Schools’ focus tends to be sporadic and short-term. Clubs have limited capacity to support daytime school activity, and any commitment requires longer-term resource planning.  

Even at clubs with established school relationships – often dependent on the personal commitment of the headteacher or teachers – the experience ebbs and flows as circumstances change.  

Most club–school relationships are at primary level. Cricket in state secondary schools, where not currently played, is probably a dead duck, although clubs’ support could help make cricket an easier GCSE PE option.  

Chance to Shine’s growth, through county board coaching teams introducing taster cricket to schools, has been positive. But taster activity is nowhere near enough. The conveyor belt from school to clubs is still not commonplace.  

Chance to Shine’s chief executive, Laura Cordingley, says she could easily spend £20m. The ECB’s £2.5m annual investment is pathetic and needs to be at least four times that to make an attractive proposition for private sponsorship.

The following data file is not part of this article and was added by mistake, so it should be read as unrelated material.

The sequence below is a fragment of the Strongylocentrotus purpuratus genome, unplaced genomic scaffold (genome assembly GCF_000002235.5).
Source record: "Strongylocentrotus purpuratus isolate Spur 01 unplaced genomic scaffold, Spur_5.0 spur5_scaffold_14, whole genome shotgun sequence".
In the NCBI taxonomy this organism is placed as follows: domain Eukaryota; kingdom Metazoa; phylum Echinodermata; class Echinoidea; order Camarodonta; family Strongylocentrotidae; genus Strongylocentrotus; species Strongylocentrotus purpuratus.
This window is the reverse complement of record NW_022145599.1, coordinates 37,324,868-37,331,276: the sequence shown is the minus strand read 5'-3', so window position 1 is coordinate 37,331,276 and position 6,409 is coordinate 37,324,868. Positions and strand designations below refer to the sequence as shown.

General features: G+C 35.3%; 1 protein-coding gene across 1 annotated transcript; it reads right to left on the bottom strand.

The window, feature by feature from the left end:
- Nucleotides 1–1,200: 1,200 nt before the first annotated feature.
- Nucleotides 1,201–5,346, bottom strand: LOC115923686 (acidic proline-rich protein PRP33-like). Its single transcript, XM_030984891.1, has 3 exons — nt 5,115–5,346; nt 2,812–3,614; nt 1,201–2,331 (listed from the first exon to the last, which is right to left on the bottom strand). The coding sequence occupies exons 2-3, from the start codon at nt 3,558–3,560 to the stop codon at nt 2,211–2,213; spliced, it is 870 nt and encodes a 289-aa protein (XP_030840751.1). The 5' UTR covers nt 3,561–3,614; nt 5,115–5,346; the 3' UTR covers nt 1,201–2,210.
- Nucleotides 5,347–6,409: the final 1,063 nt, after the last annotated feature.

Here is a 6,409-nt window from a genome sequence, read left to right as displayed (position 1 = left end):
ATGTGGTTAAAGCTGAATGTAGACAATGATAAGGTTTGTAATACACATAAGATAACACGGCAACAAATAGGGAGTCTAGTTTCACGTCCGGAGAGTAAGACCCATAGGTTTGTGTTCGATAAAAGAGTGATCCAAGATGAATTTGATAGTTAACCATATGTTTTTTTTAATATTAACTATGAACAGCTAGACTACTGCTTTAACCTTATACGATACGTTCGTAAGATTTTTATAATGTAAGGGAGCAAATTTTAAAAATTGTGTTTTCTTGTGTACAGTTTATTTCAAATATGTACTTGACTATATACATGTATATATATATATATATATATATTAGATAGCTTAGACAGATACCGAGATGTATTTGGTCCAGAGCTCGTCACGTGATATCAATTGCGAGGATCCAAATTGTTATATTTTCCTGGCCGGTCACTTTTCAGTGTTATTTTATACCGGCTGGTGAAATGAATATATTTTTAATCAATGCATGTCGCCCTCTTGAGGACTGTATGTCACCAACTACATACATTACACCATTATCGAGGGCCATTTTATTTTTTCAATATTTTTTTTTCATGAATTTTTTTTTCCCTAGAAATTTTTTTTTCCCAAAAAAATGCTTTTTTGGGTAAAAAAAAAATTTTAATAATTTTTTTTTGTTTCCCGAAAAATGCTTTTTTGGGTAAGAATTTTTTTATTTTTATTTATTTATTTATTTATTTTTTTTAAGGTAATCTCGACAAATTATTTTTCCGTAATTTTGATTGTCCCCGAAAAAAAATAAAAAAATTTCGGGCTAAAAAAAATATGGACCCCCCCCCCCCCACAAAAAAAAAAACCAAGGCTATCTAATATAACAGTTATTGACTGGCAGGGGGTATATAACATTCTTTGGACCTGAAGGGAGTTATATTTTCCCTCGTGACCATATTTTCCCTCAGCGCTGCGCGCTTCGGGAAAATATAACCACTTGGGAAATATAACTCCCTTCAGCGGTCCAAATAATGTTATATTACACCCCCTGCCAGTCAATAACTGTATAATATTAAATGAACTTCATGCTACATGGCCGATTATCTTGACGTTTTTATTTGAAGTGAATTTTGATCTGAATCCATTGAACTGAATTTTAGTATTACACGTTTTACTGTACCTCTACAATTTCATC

With 20,000 primary schools in the country, only clubs can provide capacity on the ground, and they need resources too.  World Cup wins, Bazball and Ashes shows cricket can grab the national consciousness, but it needs local visibility to be sustained.  

So it’s time for the ECB to meet its commitment to spending 30 per cent of net broadcast revenues on grassroots sport, given the recently extended Sky broadcast contract is worth a reported £880m. And for them to tap into the £600m extended school sport premium Rishi Sunak mentioned when asked about the ICEC’s recommendations to government on school cricket provision.   

The club focus on a broader market – with a diversity of products, approaches, and business models – is a challenge for elite cricket and the development pathways subject to much attention in the report.   It’s not insurmountable, if it produces many more Ben Stokes and Jimmy Andersons  and their Asian-heritage and black equivalents – although it cannot blithely be assumed that those kids are more predisposed to cricket than any others from largely urban, state-school educated, low-income households.  

We have to find ways of extending clubs’ reach into these communities, based on a coherent business case.  

The ECB need a 10-20 year strategy for clubs developed in a genuine partnership supporting clubs’ long-term sustainability and leadership capacity. That will drive more equity than audits and template policy documents.

©John Swannick 2023